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New York Gov. Andrew Cuomo signs package of sweeping police reform bills

New York Gov. Andrew Cuomo on Friday signed what he called the “most aggressive” police reform legislative package in the nation in a move that makes officers more accountable and criminalizes chokeholds and other controversial restraints.

The bills — vehemently opposed by a coalition of law enforcement unions — ffollows weeks of protests nationwide. Legislative efforts targeting police violence have taken hold nationally after the deaths of several African Americans at the hands of the police, including George Floyd, who died in Minneapolis last month after a white police officer knelt on his neck for more than eight minutes.

“The truth is this police reform is long overdue and Mr. Floyd’s murder is just the most recent murder,” Cuomo said Friday. “It’s not just about Mr. Floyd’s murder. It’s about being here before, many, many times before.”

Additionally, Cuomo signed an executive order making state funding to police contingent on New York agencies developing a plan by April 1 — to be enacted into law after consultation with the community — to “reinvent and modernize police strategies,” including use of force guidelines.

“We’re not going to fund police agencies in this state that do not look at what has been happening, come to terms with it, and reform themselves,” he said.

A key measure signed on Friday involves shattering the veil of secrecy that a 1976 law provided police personnel and disciplinary records.

“Today is about enough is enough,” he said.

The governor was joined by the mothers of two victims of police violence, activist the Rev. Al Sharpton and others at the bill signing in Manhattan.

Sharpton said Cuomo’s executive action on police funding “raised the bar” and called on other states to follow suit.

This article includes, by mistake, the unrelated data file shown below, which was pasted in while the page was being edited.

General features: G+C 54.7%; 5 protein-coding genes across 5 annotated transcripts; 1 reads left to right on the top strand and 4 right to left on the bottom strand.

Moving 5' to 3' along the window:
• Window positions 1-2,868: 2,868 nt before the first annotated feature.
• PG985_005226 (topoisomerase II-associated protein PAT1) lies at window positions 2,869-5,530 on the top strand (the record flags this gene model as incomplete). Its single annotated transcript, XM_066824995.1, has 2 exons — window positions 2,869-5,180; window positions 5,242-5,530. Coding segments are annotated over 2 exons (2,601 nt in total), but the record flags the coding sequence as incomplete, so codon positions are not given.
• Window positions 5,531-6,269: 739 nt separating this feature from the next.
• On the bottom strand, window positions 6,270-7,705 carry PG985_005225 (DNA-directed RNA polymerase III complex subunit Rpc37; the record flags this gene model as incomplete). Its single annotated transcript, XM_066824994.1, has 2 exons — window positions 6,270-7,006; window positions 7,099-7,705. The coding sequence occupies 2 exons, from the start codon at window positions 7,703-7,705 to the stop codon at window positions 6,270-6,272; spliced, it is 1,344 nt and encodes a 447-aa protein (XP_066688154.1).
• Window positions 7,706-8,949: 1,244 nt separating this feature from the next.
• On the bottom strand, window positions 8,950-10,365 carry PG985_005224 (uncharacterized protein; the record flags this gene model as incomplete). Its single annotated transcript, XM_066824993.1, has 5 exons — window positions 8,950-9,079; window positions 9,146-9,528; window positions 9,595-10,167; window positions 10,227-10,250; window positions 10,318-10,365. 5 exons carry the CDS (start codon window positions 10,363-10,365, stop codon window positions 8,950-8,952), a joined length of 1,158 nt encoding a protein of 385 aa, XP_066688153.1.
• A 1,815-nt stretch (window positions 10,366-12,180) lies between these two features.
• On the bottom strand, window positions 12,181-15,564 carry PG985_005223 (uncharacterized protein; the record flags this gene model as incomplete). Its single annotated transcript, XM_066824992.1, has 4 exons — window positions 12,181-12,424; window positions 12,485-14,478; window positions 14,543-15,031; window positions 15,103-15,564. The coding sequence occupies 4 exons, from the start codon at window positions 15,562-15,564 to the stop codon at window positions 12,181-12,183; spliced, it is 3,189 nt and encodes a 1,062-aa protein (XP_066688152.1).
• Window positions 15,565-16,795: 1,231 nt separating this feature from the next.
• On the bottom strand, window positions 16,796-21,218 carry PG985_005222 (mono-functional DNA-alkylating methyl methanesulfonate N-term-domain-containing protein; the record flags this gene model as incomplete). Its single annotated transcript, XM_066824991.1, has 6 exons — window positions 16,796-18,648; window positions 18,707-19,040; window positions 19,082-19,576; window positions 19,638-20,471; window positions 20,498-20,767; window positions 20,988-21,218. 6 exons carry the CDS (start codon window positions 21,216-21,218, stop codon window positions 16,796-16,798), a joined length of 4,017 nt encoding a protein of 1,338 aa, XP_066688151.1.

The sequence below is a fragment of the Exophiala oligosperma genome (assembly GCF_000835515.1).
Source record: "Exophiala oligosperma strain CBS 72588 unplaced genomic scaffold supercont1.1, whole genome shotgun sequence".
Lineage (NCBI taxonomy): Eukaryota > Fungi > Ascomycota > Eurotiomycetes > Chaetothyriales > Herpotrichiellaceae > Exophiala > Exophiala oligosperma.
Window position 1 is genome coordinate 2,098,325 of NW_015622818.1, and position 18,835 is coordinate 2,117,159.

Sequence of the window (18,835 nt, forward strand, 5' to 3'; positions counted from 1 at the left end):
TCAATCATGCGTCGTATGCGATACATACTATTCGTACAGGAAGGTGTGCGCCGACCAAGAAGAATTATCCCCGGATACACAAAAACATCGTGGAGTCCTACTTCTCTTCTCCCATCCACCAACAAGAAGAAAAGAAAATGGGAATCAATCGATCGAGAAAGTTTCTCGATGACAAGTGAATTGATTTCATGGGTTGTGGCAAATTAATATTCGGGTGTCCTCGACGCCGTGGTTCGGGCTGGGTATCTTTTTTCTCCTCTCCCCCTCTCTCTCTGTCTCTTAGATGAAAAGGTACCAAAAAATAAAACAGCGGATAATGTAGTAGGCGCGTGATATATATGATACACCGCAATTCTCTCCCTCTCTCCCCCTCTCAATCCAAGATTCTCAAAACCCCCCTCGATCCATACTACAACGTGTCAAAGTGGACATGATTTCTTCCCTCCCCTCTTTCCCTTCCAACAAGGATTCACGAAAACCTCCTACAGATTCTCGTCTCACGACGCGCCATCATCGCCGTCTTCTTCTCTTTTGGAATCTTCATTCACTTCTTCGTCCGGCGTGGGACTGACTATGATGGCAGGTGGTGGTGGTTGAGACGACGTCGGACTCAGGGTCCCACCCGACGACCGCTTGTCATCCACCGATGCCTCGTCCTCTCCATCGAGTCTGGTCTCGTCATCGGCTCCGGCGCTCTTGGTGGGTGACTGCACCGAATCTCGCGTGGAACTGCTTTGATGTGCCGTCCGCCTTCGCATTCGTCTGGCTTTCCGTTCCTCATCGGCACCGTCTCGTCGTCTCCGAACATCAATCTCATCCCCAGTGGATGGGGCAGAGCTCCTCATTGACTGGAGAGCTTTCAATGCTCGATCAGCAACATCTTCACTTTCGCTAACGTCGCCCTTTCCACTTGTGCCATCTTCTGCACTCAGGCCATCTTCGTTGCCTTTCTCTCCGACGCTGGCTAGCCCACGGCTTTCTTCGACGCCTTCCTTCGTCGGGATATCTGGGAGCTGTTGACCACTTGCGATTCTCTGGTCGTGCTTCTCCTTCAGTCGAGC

Cuomo and state lawmakers agreed to advance a package of significant policing policy changes that had stalled for years because of opposition from law enforcement circles. The state Senate and Assembly by Wednesday passed 10 policing bills.

On Friday Cuomo signed four out of the 10 bills into law. The other six bills await his signature.

“We are at a moment of reckoning there’s no question about it,” Senate Majority Leader Andrea Stewart-Cousins said Friday. “We know this isn’t a cure … We know this is the beginning but it’s a move to bring justice to a system that has long been unjust.”

A coalition of law enforcement unions and associations consider the legislation “anti-police.”

One measure outlaws the use of police chokeholds. It is named after Eric Garner, an African American man who died as a result of a police chokehold during a 2014 arrest.

Chokeholds were already prohibited by the NYPD at the time of Garner’s death but the new law makes the use of “a chokehold or similar restraint” that causes injury or death a class C felony punishable by up to 15 years in prison.

The bill amending the controversial law preventing disciplinary records for police officers, firefighters or corrections officers to be released without their written consent dates to 1976. The statute is known as Section 50-a of the New York State Civil Rights Law, which was enacted to exempt police officers from being cross-examined during criminal prosecutions, according to the bill.

New York Police Department officials have acknowledged the need for more transparency.

Powerful police unions, including the Police Benevolent Association, said the legislation reflected will result in unfair policies.

The coalition said in a statement that it worried all police complaints — including those not fully investigated or substantiated — will be released. It says a judge already has discretion on releasing such records and there are concerns officers would not have a chance to be heard.

Cuomo also signed a bill that designates the attorney general as an independent prosecutor for matters relating to the deaths of unarmed civilians caused by law enforcement. The measure is technically codifying an executive order Cuomo mandated in 2014 in the wake of Garner’s death.

Legislators also took aim at incidents like the recent viral video of Amy Cooper calling 911 on a black man at Central Park. The new law makes false race-based 911 reports a crime.

Democrats in Congress this week announced sweeping policing legislation, which faces resistance from Republicans, police unions and some local officials.

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